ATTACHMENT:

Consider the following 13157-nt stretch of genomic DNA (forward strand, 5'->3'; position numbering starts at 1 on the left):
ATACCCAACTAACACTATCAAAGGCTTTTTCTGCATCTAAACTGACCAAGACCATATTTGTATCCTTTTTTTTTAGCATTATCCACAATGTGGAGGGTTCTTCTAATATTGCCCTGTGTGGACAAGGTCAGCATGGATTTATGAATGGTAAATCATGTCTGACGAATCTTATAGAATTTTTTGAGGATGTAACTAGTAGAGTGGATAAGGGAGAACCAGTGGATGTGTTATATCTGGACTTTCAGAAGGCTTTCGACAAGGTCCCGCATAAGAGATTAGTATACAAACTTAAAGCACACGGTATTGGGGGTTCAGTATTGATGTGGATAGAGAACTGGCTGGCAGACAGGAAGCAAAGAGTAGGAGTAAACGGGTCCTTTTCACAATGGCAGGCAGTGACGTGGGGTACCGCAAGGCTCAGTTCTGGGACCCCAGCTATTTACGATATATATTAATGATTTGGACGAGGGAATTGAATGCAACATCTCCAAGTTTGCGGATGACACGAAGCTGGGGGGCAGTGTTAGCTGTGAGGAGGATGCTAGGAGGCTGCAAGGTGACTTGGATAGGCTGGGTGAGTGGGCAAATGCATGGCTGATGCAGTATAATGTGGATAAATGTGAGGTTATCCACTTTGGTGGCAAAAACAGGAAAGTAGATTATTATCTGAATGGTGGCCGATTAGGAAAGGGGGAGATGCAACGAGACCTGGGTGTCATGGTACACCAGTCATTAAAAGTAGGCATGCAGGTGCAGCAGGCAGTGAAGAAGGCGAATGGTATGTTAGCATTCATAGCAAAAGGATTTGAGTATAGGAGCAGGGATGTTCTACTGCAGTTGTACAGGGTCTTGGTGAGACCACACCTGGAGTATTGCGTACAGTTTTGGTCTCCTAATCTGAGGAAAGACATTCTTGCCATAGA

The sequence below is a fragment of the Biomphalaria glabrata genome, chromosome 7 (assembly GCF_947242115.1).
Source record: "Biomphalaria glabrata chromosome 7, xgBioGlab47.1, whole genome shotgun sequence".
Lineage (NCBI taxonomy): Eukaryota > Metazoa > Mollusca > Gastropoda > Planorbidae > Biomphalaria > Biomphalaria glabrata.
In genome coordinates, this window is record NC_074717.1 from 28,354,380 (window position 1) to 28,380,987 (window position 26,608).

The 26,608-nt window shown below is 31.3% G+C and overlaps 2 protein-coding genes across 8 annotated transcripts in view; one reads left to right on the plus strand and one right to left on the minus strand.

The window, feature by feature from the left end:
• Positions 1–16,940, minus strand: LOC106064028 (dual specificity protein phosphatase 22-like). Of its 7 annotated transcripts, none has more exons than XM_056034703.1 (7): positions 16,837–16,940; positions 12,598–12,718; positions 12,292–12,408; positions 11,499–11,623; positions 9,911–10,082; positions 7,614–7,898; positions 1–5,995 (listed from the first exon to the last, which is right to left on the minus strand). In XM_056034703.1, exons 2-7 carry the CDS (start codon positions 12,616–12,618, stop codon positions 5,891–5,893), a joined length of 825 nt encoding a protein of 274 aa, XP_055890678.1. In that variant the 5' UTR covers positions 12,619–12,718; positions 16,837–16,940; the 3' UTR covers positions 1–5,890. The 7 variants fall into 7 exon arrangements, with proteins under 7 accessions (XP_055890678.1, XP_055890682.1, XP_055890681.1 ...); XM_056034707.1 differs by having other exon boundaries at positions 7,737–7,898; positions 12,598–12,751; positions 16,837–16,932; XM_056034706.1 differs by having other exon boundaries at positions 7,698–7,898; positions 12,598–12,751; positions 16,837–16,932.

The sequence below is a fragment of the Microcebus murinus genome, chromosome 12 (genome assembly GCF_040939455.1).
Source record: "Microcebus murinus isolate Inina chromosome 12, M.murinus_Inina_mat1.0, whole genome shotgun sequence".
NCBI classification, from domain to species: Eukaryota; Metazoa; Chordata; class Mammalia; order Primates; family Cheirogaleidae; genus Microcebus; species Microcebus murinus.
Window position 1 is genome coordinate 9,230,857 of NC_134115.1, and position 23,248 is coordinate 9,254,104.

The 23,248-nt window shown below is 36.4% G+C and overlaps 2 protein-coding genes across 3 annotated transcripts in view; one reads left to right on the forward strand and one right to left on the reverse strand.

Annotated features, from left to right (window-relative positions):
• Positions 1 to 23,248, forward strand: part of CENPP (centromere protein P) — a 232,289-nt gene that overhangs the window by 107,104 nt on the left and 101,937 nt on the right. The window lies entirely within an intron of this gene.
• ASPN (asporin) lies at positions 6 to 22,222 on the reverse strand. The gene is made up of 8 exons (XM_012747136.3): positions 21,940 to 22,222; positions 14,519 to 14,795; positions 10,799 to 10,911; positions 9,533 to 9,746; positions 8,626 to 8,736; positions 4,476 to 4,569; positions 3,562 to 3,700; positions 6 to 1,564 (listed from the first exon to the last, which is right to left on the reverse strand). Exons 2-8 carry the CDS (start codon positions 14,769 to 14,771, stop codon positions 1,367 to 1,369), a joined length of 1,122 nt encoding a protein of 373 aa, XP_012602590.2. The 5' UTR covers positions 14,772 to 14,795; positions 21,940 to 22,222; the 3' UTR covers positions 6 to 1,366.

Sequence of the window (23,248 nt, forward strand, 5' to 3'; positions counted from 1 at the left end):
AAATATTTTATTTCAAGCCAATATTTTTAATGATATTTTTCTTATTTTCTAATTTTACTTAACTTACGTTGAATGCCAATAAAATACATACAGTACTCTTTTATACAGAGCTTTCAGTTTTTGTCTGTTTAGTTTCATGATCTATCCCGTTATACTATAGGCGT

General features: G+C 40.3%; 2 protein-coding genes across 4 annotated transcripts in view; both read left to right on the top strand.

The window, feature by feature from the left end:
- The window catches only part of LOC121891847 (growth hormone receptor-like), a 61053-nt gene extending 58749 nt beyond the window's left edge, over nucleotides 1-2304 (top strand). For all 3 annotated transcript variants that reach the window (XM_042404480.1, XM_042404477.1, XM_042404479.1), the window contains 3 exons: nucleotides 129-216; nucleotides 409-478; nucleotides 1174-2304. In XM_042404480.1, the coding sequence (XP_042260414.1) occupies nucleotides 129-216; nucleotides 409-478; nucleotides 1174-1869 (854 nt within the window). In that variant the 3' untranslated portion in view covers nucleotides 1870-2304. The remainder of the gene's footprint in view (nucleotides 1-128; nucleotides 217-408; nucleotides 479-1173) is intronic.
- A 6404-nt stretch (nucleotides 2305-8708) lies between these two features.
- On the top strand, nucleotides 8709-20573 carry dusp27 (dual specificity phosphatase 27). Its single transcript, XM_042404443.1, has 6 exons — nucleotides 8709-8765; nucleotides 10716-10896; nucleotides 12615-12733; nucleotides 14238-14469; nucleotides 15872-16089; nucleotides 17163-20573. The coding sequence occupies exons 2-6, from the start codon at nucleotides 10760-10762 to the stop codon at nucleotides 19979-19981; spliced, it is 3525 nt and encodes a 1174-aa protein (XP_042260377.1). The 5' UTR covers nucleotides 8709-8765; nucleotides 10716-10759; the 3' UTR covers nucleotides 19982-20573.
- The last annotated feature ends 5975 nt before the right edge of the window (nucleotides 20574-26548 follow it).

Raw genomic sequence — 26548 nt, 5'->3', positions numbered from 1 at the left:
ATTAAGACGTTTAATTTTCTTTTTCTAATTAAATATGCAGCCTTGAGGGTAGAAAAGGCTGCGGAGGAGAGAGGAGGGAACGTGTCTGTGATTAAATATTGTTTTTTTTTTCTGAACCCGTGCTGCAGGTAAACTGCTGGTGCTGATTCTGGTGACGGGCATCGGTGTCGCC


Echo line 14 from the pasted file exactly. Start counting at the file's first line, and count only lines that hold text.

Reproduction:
The 23,248-nt window shown below is 36.4% G+C and overlaps 2 protein-coding genes across 3 annotated transcripts in view; one reads left to right on the forward strand and one right to left on the reverse strand.